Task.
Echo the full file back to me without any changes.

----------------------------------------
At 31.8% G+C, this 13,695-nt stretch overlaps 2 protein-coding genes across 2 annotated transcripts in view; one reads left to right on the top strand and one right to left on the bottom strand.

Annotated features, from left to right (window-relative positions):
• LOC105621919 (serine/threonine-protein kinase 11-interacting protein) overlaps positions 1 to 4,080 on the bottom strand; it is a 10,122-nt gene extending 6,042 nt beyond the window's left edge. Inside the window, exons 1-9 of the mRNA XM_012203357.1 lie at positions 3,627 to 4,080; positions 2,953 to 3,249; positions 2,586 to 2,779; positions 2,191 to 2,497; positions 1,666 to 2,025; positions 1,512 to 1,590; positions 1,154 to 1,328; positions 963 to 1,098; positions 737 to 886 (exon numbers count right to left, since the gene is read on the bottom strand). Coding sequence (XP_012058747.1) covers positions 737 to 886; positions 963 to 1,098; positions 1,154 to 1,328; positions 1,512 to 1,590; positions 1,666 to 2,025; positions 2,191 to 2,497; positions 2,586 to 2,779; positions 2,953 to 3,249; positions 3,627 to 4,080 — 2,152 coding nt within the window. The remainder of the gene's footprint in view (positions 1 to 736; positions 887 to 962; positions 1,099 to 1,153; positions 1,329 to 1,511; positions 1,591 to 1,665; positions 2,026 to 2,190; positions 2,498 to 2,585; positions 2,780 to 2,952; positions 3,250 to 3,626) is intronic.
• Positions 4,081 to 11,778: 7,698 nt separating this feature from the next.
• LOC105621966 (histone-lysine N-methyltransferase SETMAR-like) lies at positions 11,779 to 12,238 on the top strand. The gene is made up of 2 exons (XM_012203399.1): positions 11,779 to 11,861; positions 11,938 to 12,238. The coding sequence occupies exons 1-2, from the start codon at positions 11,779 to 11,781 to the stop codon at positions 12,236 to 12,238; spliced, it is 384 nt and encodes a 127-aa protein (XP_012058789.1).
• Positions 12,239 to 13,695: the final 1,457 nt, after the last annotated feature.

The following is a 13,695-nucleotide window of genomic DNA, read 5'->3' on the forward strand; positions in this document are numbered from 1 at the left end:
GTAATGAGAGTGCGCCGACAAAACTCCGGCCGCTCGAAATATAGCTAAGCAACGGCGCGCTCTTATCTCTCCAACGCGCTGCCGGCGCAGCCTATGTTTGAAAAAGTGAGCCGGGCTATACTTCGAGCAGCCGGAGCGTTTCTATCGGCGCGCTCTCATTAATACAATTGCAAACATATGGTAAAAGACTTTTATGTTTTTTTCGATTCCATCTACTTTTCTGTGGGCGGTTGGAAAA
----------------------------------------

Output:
At 31.8% G+C, this 13,695-nt stretch overlaps 2 protein-coding genes across 2 annotated transcripts in view; one reads left to right on the top strand and one right to left on the bottom strand.

Annotated features, from left to right (window-relative positions):
• LOC105621919 (serine/threonine-protein kinase 11-interacting protein) overlaps positions 1 to 4,080 on the bottom strand; it is a 10,122-nt gene extending 6,042 nt beyond the window's left edge. Inside the window, exons 1-9 of the mRNA XM_012203357.1 lie at positions 3,627 to 4,080; positions 2,953 to 3,249; positions 2,586 to 2,779; positions 2,191 to 2,497; positions 1,666 to 2,025; positions 1,512 to 1,590; positions 1,154 to 1,328; positions 963 to 1,098; positions 737 to 886 (exon numbers count right to left, since the gene is read on the bottom strand). Coding sequence (XP_012058747.1) covers positions 737 to 886; positions 963 to 1,098; positions 1,154 to 1,328; positions 1,512 to 1,590; positions 1,666 to 2,025; positions 2,191 to 2,497; positions 2,586 to 2,779; positions 2,953 to 3,249; positions 3,627 to 4,080 — 2,152 coding nt within the window. The remainder of the gene's footprint in view (positions 1 to 736; positions 887 to 962; positions 1,099 to 1,153; positions 1,329 to 1,511; positions 1,591 to 1,665; positions 2,026 to 2,190; positions 2,498 to 2,585; positions 2,780 to 2,952; positions 3,250 to 3,626) is intronic.
• Positions 4,081 to 11,778: 7,698 nt separating this feature from the next.
• LOC105621966 (histone-lysine N-methyltransferase SETMAR-like) lies at positions 11,779 to 12,238 on the top strand. The gene is made up of 2 exons (XM_012203399.1): positions 11,779 to 11,861; positions 11,938 to 12,238. The coding sequence occupies exons 1-2, from the start codon at positions 11,779 to 11,781 to the stop codon at positions 12,236 to 12,238; spliced, it is 384 nt and encodes a 127-aa protein (XP_012058789.1).
• Positions 12,239 to 13,695: the final 1,457 nt, after the last annotated feature.

The following is a 13,695-nucleotide window of genomic DNA, read 5'->3' on the forward strand; positions in this document are numbered from 1 at the left end:
GTAATGAGAGTGCGCCGACAAAACTCCGGCCGCTCGAAATATAGCTAAGCAACGGCGCGCTCTTATCTCTCCAACGCGCTGCCGGCGCAGCCTATGTTTGAAAAAGTGAGCCGGGCTATACTTCGAGCAGCCGGAGCGTTTCTATCGGCGCGCTCTCATTAATACAATTGCAAACATATGGTAAAAGACTTTTATGTTTTTTTCGATTCCATCTACTTTTCTGTGGGCGGTTGGAAAA